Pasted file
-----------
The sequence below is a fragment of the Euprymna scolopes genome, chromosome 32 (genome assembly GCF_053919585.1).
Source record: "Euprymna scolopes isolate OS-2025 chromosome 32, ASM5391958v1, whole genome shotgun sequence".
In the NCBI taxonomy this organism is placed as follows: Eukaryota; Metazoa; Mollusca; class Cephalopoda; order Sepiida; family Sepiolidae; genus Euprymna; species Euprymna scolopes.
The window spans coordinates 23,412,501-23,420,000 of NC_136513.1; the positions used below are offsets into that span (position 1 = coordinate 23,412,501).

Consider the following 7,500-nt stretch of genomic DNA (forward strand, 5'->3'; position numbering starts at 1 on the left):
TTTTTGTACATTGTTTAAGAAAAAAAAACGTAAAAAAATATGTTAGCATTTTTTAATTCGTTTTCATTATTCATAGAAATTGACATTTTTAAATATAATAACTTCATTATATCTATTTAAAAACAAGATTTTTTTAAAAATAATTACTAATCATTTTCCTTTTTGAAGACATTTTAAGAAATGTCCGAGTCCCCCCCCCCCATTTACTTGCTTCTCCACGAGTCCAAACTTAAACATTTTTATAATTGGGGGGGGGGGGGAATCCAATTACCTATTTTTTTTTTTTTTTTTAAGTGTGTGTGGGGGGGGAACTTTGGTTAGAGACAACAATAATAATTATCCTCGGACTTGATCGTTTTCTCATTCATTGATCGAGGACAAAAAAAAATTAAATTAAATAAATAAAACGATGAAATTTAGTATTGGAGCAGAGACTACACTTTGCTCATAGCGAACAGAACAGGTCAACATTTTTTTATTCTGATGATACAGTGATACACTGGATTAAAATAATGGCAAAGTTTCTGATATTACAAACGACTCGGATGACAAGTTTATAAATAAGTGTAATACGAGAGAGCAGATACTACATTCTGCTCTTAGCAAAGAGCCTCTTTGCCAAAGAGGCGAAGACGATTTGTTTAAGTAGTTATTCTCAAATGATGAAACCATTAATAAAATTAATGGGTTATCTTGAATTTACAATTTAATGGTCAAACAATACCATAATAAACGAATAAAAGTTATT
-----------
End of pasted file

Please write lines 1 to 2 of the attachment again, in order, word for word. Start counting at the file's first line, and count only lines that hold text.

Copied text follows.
The sequence below is a fragment of the Euprymna scolopes genome, chromosome 32 (genome assembly GCF_053919585.1).
Source record: "Euprymna scolopes isolate OS-2025 chromosome 32, ASM5391958v1, whole genome shotgun sequence".